Tuesday, March 22, 2011

Baby Doll (1956, Elia Kazan)

Baby DollThe American 1950s were an interesting moral brier-patch.  Historically the most repressed decade of the 20th century, the motion picture industry was hampered by the vice grip of the Production Code and then double-checked by the Catholic National Legion of Decency.  White bread America must have slept in separate beds like Lucy and Ricky (thank goodness, as the Production Code only began to loosen, allowing Elia Kazan's earlier Pinky to address the topic of the frowned-upon miscegenation, in 1949).  It's a wonder the Baby Boom ever happened.

Meanwhile, degenerates like Tennessee Williams and Vladimir Nabokov dared address topics of desire in a mature, even humorous way.  Nabokov's Lolita was published in 1955 and, there must have been something in the water, for this is a subject Williams would touch on multiple times.  John Huston's 1964 adaptation of his The Night of the Iguana would feature a figurative and literal Lolita (Sue Lyon) while Kazan (a frequent Williams collaborator, directing A Streetcar Named Desire on stage and screen) adapted Williams's one-act 27 Wagons Full of Cotton into the controversial Baby Doll.

That's "baby doll" as in the nightgown, named so because of this film, worn by the virginal Carroll Baker on the seductive production poster.  There's no denying the racy nature of the film, loaded with double-entendre and being upfront about man's sexual desire (discussion over the "water pump" comes to mind), though always suggestive rather than explicit.  The Production Code let it fly, but it was the Legion of Decency, in its first ever instance, that got its panties in a bunch, condemning the film despite Code approval (Kazan and Williams were used to such treatment from the studios-- Streetcar was demanded changes to mask any reference to rape or homosexuality, but here, the film remains in tact).  That's right: it was declared a sin to see this film in 1956.  Such Catholic fanaticism was countered by Episcopal bishop James A. Pike who claimed there was more "sensuality" in Cecil B. DeMille's The Ten Commandments.  As big a fan I am of hyperbole, I still have to disagree with the comparison despite standing in the same corner.  De Mille never employed the same slinky saxophone and a fatale's coke-bottle sucking naïveté.

Baby Doll has the same Ten Commandments on her charm bracelet; the same bracelet from which her would-be seducer Silva (Eli Wallach) counts the charms.  One for each year, Baby Doll informs him, giggling as he approaches 19-- just days away from 20, her self-prescribed age of consent.  Archie Lee (Karl Malden) is the self-imposed impotent who married Baby Doll a year earlier with an "agreement" that all would be consummated upon this age.  Archie is a sweaty, comedic lecher from the first frame.  He plays voyeur on his own wife in a scene that makes Norman Bates seem collected.  He visits the doctor for weakness, lacks the energy to prime the pump and, even in the film's climax, is out of ammo.  Silva is a younger Sicilian with vitality in droves.  Not only defeated in pleasure, Archie is even defeated in business and resorts to burning Silva's rival cotton gin to provide Baby Doll with enough material possessions to win her favor on the upcoming birthday.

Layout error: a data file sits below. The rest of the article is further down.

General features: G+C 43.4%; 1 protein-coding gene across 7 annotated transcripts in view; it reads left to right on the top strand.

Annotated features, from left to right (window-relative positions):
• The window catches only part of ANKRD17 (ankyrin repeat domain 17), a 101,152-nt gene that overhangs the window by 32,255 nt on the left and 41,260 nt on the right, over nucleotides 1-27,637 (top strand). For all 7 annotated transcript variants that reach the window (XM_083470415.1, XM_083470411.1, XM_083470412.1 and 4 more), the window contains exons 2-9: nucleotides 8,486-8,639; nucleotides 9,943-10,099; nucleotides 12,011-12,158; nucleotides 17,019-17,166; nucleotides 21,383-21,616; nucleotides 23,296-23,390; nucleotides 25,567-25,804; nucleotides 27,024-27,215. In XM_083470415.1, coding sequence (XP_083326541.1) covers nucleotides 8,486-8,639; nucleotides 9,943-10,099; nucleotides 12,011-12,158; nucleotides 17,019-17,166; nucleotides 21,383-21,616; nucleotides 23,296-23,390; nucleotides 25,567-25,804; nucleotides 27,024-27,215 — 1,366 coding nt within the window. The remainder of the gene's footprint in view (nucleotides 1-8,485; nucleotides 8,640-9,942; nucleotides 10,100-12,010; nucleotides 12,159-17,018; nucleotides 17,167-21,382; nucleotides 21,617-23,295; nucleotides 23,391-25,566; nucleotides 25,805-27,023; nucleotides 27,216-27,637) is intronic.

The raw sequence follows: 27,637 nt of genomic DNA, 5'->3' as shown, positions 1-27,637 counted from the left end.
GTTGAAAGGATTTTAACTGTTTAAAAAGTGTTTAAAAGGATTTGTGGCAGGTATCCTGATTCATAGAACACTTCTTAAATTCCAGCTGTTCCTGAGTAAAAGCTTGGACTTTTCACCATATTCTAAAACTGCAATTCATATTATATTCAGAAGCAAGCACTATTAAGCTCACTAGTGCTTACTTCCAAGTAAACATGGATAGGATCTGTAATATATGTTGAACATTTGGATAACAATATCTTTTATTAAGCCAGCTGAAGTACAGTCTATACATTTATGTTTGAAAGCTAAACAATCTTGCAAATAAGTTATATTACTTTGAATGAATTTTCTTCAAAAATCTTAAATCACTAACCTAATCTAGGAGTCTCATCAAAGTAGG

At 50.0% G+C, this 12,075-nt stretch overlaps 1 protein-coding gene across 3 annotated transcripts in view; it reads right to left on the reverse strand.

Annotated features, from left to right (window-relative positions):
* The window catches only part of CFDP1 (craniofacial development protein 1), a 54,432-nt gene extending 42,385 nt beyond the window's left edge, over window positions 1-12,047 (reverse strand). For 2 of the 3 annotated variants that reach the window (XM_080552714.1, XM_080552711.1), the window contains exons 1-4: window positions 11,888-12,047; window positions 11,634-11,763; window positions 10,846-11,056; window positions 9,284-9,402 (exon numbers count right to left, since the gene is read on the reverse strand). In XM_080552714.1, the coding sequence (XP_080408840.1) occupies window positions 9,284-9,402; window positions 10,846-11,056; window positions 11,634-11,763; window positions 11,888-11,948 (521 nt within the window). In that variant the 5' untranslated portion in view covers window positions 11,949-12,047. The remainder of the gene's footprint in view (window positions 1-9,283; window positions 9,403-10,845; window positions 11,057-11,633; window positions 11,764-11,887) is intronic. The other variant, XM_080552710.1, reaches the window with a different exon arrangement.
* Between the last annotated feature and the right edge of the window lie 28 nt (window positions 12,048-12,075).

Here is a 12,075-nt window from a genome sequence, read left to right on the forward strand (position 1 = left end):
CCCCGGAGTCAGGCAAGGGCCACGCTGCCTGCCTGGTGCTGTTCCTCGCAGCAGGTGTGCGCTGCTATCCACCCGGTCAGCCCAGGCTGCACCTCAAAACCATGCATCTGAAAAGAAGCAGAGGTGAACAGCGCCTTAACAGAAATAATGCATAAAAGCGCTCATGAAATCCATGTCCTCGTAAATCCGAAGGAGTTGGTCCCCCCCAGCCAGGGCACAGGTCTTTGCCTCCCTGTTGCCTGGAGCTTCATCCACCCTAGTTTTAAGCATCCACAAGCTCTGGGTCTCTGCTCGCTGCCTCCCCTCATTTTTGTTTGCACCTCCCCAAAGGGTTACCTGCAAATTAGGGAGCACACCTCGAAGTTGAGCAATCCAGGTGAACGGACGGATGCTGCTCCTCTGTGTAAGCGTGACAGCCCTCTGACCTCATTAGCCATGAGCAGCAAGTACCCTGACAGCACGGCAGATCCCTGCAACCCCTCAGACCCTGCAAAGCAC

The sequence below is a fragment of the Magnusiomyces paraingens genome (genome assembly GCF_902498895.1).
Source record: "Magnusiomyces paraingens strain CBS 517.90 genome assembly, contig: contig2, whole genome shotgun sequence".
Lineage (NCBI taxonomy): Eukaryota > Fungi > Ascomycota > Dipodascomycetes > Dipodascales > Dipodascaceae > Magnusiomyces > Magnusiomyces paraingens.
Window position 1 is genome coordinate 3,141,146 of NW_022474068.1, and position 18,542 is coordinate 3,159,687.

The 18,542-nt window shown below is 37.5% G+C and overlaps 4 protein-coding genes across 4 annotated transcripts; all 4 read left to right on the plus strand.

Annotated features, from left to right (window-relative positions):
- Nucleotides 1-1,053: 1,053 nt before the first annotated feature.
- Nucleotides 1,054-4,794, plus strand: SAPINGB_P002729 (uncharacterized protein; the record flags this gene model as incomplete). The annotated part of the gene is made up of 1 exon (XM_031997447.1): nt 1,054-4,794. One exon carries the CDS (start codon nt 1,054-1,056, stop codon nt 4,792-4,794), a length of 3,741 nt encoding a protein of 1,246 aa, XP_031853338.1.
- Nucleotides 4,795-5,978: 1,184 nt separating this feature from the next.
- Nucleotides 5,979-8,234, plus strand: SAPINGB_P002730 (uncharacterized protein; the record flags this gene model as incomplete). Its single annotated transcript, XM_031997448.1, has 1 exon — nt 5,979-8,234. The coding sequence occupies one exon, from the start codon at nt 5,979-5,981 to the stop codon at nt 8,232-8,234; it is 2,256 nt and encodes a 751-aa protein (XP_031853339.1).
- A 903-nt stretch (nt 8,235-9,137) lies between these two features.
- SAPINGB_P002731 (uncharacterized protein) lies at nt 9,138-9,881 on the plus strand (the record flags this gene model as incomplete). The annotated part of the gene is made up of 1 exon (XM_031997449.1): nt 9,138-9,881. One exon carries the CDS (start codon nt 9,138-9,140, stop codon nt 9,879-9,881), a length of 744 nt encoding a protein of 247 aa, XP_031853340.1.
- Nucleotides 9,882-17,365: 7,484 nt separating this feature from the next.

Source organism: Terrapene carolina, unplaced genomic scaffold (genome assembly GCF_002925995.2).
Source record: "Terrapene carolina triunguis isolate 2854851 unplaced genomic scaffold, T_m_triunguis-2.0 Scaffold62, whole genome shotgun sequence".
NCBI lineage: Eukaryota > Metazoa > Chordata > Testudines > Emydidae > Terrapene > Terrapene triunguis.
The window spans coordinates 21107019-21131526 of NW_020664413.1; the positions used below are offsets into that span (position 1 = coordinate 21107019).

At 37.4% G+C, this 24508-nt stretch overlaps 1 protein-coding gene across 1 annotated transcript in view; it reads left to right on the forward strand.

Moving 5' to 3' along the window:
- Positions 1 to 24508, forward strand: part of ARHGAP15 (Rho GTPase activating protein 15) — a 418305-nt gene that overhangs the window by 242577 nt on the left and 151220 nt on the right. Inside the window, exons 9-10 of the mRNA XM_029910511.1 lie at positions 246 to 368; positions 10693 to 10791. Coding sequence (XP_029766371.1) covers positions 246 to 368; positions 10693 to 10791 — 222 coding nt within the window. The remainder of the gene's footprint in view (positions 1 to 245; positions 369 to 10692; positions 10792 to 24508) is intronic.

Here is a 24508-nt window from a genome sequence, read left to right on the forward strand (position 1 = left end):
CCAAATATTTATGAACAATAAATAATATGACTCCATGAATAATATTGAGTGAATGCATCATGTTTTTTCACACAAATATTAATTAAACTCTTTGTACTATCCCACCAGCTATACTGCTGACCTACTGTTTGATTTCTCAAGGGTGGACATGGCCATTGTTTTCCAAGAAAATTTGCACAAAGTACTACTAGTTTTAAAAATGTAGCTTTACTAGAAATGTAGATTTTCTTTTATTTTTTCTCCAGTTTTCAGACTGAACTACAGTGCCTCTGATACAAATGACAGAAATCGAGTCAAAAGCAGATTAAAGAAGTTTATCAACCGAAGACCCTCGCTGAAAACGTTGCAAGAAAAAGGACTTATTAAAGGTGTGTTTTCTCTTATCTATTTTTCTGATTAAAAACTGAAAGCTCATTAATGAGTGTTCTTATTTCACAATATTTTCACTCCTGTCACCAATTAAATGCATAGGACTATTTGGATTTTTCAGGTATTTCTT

But Baby Doll is no seductress.  Silva corners her to simply get a signature to convict Archie of the arson.  Baby Doll fails to understand the true power of her allure and is used as a means to an end like each of the other legs of the triangle.  None of the three are void of a particular weakness and in the end, they have all lost a great deal.  Sex drives Archie's pathetic lack, but to accuse the film of being any saucier than a typical noir film is unfair.  Perhaps Kazan remains one of his own tragic characters: if the Legion of Decency wasn't after him, the House Un-American Activities Committee would soon be in 1950s America's fallout of moral fervor.  And the blacklist after that.

Kazan often said a screenplay is "not a piece of writing as much as it is a construction.  We learn to feel for the skeleton under the skin of words."  His adaptation of Tennessee Williams is no different.  Whereas films adapted from stage are often slaves to dialogue, Kazan's intuition for filmic composition is as effective as ever.  Together with cinematographer Boris Kaufman, Kazan not only constructs thematic images of shadow and light, desire of flame and reflection, he goes one step farther; capturing the great ghost of malevolence, washing out the Southern White on white.  Just as Williams was progressive in subverting assumptions of racial inferiority, Kazan's history of empathy toward Black plight features local African Americans in bit roles, not only presenting them through a uniquely human lens for the era, but turning the ear on "White" from chastity to decrepitude.  This same decrepitude was felt by Williams, whose time at the filming in Benoit was shortened.  Williams departed after a only a few weeks because "he didn't like the way people looked at him on the streets."

Baby Doll is a gutsy film by two important American voices.  Where melodramas often fail for being emotionally over the top, Williams always had a knack for unparalleled depth of character.  Kazan could translate it in ways few could.  And of course nothing is hurt by the look in Carroll Baker's eye. -- ****/four stars

This was written in commemoration of the Tennessee Williams centennial.  Read more about the Tennessee 100 at The Film Experience.

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